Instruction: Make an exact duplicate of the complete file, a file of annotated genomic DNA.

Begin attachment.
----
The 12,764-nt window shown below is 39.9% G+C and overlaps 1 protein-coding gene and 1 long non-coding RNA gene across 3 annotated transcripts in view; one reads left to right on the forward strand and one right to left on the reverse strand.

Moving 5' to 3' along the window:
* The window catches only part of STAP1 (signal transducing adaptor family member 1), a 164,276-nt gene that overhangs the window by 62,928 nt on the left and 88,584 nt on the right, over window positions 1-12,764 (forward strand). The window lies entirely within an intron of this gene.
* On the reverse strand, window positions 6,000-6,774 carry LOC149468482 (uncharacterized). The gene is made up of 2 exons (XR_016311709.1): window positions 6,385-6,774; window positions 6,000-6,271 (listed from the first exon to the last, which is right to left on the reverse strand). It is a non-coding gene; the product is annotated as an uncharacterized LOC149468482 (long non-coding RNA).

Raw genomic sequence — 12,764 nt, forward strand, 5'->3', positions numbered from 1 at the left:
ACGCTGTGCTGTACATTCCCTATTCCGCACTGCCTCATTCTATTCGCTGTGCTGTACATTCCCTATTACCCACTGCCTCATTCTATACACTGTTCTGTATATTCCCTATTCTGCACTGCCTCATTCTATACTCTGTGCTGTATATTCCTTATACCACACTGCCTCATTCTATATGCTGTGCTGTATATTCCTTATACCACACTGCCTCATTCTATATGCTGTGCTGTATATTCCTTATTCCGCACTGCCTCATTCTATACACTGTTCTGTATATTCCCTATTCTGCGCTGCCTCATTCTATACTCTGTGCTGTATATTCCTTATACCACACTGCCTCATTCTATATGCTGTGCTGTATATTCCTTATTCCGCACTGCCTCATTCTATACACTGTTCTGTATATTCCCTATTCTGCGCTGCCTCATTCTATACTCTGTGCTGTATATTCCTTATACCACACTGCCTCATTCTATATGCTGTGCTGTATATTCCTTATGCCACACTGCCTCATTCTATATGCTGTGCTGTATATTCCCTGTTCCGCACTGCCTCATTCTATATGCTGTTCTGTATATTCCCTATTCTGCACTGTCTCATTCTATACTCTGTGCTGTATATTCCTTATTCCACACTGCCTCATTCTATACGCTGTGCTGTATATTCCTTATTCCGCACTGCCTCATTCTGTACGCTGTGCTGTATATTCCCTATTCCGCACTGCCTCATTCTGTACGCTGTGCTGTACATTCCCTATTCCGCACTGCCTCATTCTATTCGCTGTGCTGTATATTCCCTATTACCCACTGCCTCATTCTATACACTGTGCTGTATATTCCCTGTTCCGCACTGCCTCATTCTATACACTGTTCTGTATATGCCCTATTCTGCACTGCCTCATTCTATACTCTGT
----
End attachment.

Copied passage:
The 12,764-nt window shown below is 39.9% G+C and overlaps 1 protein-coding gene and 1 long non-coding RNA gene across 3 annotated transcripts in view; one reads left to right on the forward strand and one right to left on the reverse strand.

Moving 5' to 3' along the window:
* The window catches only part of STAP1 (signal transducing adaptor family member 1), a 164,276-nt gene that overhangs the window by 62,928 nt on the left and 88,584 nt on the right, over window positions 1-12,764 (forward strand). The window lies entirely within an intron of this gene.
* On the reverse strand, window positions 6,000-6,774 carry LOC149468482 (uncharacterized). The gene is made up of 2 exons (XR_016311709.1): window positions 6,385-6,774; window positions 6,000-6,271 (listed from the first exon to the last, which is right to left on the reverse strand). It is a non-coding gene; the product is annotated as an uncharacterized LOC149468482 (long non-coding RNA).

Raw genomic sequence — 12,764 nt, forward strand, 5'->3', positions numbered from 1 at the left:
ACGCTGTGCTGTACATTCCCTATTCCGCACTGCCTCATTCTATTCGCTGTGCTGTACATTCCCTATTACCCACTGCCTCATTCTATACACTGTTCTGTATATTCCCTATTCTGCACTGCCTCATTCTATACTCTGTGCTGTATATTCCTTATACCACACTGCCTCATTCTATATGCTGTGCTGTATATTCCTTATACCACACTGCCTCATTCTATATGCTGTGCTGTATATTCCTTATTCCGCACTGCCTCATTCTATACACTGTTCTGTATATTCCCTATTCTGCGCTGCCTCATTCTATACTCTGTGCTGTATATTCCTTATACCACACTGCCTCATTCTATATGCTGTGCTGTATATTCCTTATTCCGCACTGCCTCATTCTATACACTGTTCTGTATATTCCCTATTCTGCGCTGCCTCATTCTATACTCTGTGCTGTATATTCCTTATACCACACTGCCTCATTCTATATGCTGTGCTGTATATTCCTTATGCCACACTGCCTCATTCTATATGCTGTGCTGTATATTCCCTGTTCCGCACTGCCTCATTCTATATGCTGTTCTGTATATTCCCTATTCTGCACTGTCTCATTCTATACTCTGTGCTGTATATTCCTTATTCCACACTGCCTCATTCTATACGCTGTGCTGTATATTCCTTATTCCGCACTGCCTCATTCTGTACGCTGTGCTGTATATTCCCTATTCCGCACTGCCTCATTCTGTACGCTGTGCTGTACATTCCCTATTCCGCACTGCCTCATTCTATTCGCTGTGCTGTATATTCCCTATTACCCACTGCCTCATTCTATACACTGTGCTGTATATTCCCTGTTCCGCACTGCCTCATTCTATACACTGTTCTGTATATGCCCTATTCTGCACTGCCTCATTCTATACTCTGT